We use Netflix instant streaming & DVDs from Netflix & the library for documentaries about all kinds of things. We use software, DVDs, and pronunciation CDs to supplement our foreign language studies. We use the internet and books for research.

We don't watch much regular TV. The few regular TV shows that we like, we watch streaming on Netflix or on DVD (so we're about a season behind). We don't allow our TV watching to control us. We don't have to watch when the show is on; we watch when it is convenient for us. We have a healthy balance between screen time, down time, and physically active time. It is very possible to find that balance. We watch Netflix streaming on a Roku. We actually have a separate Roku for our 'school room.' That one only has educational channels on it. It has the Khan Academy channel (some, not all, of the videos from Khan Academy available right on your tv), NASA TV (real-time footage), and Weather Underground (local weather info from wunderground.com), among others.

Now, don't get me wrong. I LOVE books. I love the feel of them. I love the smell of them. I love the way they look lined up on the shelf. I've been known to buy a book because I thought it looked pretty (mainly leather-bound or really old books). We have a good sized home library & really need more bookcases to help hold it. There is nothing that quite compares to curling up in an over-stuffed chair with a good book in hand.

I just don't think that the educational value of other media-sources should be underrated. We can learn a lot from books. However, there is no reason, in today's world, for education to be limited only to book learning. Education needs to evolve if it is to meet the needs of the current generation. We need to be offering an education rich in good resources, not one limited to one or two resources.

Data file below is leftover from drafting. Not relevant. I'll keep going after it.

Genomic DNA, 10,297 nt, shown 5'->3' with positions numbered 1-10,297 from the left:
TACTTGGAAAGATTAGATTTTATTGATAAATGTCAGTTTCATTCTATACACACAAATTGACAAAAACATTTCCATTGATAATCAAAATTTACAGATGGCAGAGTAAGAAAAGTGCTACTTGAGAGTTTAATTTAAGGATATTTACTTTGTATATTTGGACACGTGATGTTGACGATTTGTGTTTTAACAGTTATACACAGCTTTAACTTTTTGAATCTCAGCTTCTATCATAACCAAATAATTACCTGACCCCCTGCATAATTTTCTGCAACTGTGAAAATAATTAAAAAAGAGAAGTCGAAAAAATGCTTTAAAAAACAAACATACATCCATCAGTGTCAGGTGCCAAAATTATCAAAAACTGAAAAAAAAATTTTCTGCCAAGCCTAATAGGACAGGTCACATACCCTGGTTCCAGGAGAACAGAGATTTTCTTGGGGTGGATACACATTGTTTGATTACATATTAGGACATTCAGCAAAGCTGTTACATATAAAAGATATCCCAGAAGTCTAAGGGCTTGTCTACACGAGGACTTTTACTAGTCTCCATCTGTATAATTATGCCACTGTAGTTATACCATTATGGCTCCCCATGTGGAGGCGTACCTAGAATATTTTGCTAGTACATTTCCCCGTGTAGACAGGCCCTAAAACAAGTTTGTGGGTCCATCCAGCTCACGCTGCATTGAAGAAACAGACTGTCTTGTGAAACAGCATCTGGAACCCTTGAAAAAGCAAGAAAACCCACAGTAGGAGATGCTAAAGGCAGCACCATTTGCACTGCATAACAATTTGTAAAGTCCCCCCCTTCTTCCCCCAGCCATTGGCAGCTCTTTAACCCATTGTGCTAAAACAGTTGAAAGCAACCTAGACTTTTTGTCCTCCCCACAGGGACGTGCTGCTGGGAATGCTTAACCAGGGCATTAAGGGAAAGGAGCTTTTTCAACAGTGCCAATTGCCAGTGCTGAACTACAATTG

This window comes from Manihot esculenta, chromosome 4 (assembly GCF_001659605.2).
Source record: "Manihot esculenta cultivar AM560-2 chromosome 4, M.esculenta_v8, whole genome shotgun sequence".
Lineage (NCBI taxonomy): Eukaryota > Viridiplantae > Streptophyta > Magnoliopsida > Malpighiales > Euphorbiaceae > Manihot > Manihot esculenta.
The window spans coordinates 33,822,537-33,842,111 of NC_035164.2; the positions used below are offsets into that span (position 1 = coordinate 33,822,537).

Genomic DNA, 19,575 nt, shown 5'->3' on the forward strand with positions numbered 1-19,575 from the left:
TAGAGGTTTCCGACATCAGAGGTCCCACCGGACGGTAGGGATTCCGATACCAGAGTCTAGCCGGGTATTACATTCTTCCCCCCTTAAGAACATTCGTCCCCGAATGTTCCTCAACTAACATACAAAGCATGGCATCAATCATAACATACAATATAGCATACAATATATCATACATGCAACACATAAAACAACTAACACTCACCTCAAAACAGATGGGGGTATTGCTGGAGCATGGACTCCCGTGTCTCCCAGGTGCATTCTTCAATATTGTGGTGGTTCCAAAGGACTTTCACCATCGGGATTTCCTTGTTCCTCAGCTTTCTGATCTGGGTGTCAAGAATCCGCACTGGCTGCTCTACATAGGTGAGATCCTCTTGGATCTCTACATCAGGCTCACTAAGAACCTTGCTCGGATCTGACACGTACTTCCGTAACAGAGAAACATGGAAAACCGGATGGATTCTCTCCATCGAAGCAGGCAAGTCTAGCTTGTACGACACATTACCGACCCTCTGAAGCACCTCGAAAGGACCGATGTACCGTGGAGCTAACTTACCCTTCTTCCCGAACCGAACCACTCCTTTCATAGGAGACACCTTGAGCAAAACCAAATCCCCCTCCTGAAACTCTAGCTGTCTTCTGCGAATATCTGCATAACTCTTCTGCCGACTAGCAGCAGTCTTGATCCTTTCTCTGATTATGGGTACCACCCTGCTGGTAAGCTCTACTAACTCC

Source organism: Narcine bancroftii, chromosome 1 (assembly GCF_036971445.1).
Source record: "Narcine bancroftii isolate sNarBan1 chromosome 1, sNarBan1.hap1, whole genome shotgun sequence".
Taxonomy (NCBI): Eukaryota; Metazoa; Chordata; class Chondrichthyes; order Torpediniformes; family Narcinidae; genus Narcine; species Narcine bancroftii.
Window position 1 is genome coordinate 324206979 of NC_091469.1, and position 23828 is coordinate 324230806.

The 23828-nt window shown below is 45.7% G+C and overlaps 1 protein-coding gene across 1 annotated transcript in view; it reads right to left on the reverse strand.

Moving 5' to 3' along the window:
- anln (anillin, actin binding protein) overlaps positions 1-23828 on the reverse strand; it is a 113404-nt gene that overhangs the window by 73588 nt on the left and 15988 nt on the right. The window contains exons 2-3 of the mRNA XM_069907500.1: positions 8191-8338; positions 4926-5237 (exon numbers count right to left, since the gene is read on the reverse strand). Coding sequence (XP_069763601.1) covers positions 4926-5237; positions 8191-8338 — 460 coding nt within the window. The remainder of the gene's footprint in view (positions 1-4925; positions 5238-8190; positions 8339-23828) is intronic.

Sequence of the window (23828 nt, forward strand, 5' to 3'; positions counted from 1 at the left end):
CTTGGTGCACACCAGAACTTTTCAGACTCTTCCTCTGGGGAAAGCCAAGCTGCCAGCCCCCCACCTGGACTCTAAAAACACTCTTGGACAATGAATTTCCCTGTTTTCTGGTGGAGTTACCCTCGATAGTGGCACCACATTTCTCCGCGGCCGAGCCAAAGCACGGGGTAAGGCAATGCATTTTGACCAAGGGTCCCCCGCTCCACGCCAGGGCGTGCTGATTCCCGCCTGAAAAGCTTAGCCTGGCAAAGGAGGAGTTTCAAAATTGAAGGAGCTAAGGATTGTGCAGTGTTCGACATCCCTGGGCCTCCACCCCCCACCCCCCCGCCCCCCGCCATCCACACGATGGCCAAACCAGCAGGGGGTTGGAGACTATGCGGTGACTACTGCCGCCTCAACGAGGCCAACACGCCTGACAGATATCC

I think back to my years in school. There was minimal computer use. We sometimes watched a video related to what we were studying (usually insanely boring videos), and we watched some movies. That was it; the rest was textbooks and whatever books we were required to read for English. I see no reason for my kids to suffer that same education. There is so much available today. Almost every home has a computer & internet access. Almost every home has DVD players and/or VCRs. I know people who are living well below the poverty line who have several TVs, cable, DVD players, computers & internet. It's not like it was when I was a kid (or teen) & it was normal to know several people who still didn't have most of that stuff.

Many homeschoolers have said that homeschoolers, as a group, are more likely to see the educational value of games, imaginative play, daily life, etc. Yet, there are still many who refuse to use TV and computers for their child's education.

With the variety of educational opportunities available and the speed at which we can now access information, children who are not allowed to take advantage of these opportunities will be left behind. It is a competitive world out there. I intend to do everything in my power to make sure my kids are prepared for that world.